Having seen that death is the dissolving of the tie that has kept together the man, “spirit and soul and body,” we can also see the wondrous way that Christianity triumphs over all the misery that sin and death have introduced into this world. The Lord says to the poor thief dying by His side, “Today shalt thou be with Me in paradise” (Luke 23:4343And Jesus said unto him, Verily I say unto thee, To day shalt thou be with me in paradise. (Luke 23:43)). These words did not refer to his body, for it was doubtless cast into a common grave on earth. Rather, the words referred to his soul and spirit that would from that day onward be with the Lord in a state of conscious pleasure, rest and delight. Paul also could speak of this instant happiness of the believer after death, when he spoke of “having a desire to depart, and to be with Christ; which is far better” (Phil. 1:2323For I am in a strait betwixt two, having a desire to depart, and to be with Christ; which is far better: (Philippians 1:23)). On earth, Paul knew more of communion with Him than many, yet he says it is “far better” to be “absent from the body, and to be present with the Lord” (2 Cor. 5:8).
As to death for the unbeliever, we read those solemn words, “After death the judgment” (Heb. 9:2727And as it is appointed unto men once to die, but after this the judgment: (Hebrews 9:27)). According to Luke 16:2323And in hell he lift up his eyes, being in torments, and seeth Abraham afar off, and Lazarus in his bosom. (Luke 16:23), the unbelieving rich man who died was “in torments,” although there only in soul and spirit. He was able to feel, see, and speak — how awful! More than this, there is a “resurrection of damnation” (John 5:2929And shall come forth; they that have done good, unto the resurrection of life; and they that have done evil, unto the resurrection of damnation. (John 5:29)). At the great white throne, we read that “death and hades gave up the dead which were in them” (Rev. 20:1313And the sea gave up the dead which were in it; and death and hell delivered up the dead which were in them: and they were judged every man according to their works. (Revelation 20:13) JND). Death delivers up the body, while hades delivers up the soul, and man is reunited — body, soul and spirit — to be judged. Eternal judgment, called the “second death” (Rev. 20:1414And death and hell were cast into the lake of fire. This is the second death. (Revelation 20:14)), is the fulfillment of Matthew 10:2828And fear not them which kill the body, but are not able to kill the soul: but rather fear him which is able to destroy both soul and body in hell. (Matthew 10:28), “Fear Him which is able to destroy both soul and body in hell.”
The Lord’s Coming
Of the believer we read, “We shall not all sleep, but we shall all be changed” (1 Cor. 15:51), for the proper hope of the believer is the Lord’s coming for him. The spirit and soul are not changed, but rather the body. “We await the Lord Jesus Christ as Saviour, who shall transform our body of humiliation into conformity to His body of glory” (Phil. 3:20-2120For our conversation is in heaven; from whence also we look for the Saviour, the Lord Jesus Christ: 21Who shall change our vile body, that it may be fashioned like unto his glorious body, according to the working whereby he is able even to subdue all things unto himself. (Philippians 3:20‑21) JND). For those alive when He comes, there is no separation of spirit and soul and body, for Christ has broken the power of him who had the “power of death”; “in a moment” they are to be caught away in the power of life. They do not die, but “mortality” is “swallowed up of life” (2 Cor. 5:4).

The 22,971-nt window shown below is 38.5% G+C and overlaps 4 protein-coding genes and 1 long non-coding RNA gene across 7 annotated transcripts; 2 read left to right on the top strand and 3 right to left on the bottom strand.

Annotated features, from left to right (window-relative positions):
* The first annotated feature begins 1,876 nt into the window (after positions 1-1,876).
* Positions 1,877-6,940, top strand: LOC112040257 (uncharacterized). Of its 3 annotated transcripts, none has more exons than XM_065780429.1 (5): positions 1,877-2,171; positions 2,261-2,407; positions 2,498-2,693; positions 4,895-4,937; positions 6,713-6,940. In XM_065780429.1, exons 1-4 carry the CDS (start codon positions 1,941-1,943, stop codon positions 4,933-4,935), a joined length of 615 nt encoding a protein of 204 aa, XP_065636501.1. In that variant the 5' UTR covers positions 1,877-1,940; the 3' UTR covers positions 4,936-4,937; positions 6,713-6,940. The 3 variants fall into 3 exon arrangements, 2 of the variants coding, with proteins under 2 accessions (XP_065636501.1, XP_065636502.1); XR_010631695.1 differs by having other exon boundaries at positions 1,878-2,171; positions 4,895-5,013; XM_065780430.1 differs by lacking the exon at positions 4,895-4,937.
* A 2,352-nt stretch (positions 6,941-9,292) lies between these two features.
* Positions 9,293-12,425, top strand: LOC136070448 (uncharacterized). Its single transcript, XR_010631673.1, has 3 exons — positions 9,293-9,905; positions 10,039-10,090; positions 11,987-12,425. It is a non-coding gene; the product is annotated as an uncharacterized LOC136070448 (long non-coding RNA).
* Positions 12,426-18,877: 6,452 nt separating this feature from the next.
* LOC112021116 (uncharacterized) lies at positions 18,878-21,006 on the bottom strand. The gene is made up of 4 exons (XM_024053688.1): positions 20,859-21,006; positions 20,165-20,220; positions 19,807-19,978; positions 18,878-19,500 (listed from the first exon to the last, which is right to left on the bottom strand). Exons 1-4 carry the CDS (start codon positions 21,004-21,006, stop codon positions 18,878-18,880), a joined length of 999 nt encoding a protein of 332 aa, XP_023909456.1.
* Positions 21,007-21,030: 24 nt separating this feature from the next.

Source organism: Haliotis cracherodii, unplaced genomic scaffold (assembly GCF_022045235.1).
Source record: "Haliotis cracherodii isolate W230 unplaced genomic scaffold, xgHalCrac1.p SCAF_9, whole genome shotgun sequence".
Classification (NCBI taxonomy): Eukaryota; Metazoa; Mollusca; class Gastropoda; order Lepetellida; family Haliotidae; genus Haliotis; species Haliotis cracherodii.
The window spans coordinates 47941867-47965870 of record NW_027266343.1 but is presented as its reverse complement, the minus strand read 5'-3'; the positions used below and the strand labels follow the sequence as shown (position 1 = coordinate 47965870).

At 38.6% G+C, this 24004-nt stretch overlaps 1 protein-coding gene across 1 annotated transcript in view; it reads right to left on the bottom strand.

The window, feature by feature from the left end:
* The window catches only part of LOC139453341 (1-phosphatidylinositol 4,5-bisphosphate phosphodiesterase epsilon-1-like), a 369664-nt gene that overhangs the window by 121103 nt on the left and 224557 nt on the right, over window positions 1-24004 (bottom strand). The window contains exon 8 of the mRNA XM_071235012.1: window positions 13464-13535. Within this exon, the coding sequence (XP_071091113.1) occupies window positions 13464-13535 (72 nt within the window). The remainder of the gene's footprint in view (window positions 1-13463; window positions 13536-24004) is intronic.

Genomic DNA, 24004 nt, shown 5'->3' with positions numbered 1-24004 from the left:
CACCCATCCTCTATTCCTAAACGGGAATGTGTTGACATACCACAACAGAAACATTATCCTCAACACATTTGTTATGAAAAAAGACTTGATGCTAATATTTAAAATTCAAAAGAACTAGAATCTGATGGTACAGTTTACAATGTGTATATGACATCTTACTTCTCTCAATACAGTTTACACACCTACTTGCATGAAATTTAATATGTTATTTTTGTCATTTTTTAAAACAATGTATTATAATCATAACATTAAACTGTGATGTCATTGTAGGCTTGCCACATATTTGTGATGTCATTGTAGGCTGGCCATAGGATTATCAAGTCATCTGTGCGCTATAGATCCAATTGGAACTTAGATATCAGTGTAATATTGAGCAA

As Christians, we should remember that the affections and desires of the soul must be kept under control, if we are to grow in divine things. The Word of God must at all times be allowed to come in “quick and powerful, and sharper than any two-edged sword, piercing even to the dividing asunder of soul and spirit, and of the joints and marrow, and is a discerner of the thoughts and intents of the heart” (Heb. 4:1212For the word of God is quick, and powerful, and sharper than any twoedged sword, piercing even to the dividing asunder of soul and spirit, and of the joints and marrow, and is a discerner of the thoughts and intents of the heart. (Hebrews 4:12)). The word “sensual” in Jude 5:19 is psukeekoi and may be translated “soulish”; that is, they were controlled by it. Similar was the desire of the man in Luke 12:1919And I will say to my soul, Soul, thou hast much goods laid up for many years; take thine ease, eat, drink, and be merry. (Luke 12:19): “Soul, thou hast much goods laid up for many years; take thine ease, eat, drink, and be merry.” This has been the language of very many since then. The natural affections also, though formed of God, are strikingly referred to in many places as possible hindrances in the path of faithful discipleship, if allowed to govern us.
Fitting in the midst of all the snares that surround us is the prayer of the Apostle: “I pray God your whole spirit and soul and body be preserved blameless unto the coming of our Lord Jesus Christ” (1 Thess. 5:23).
H. C. Anstey, adapted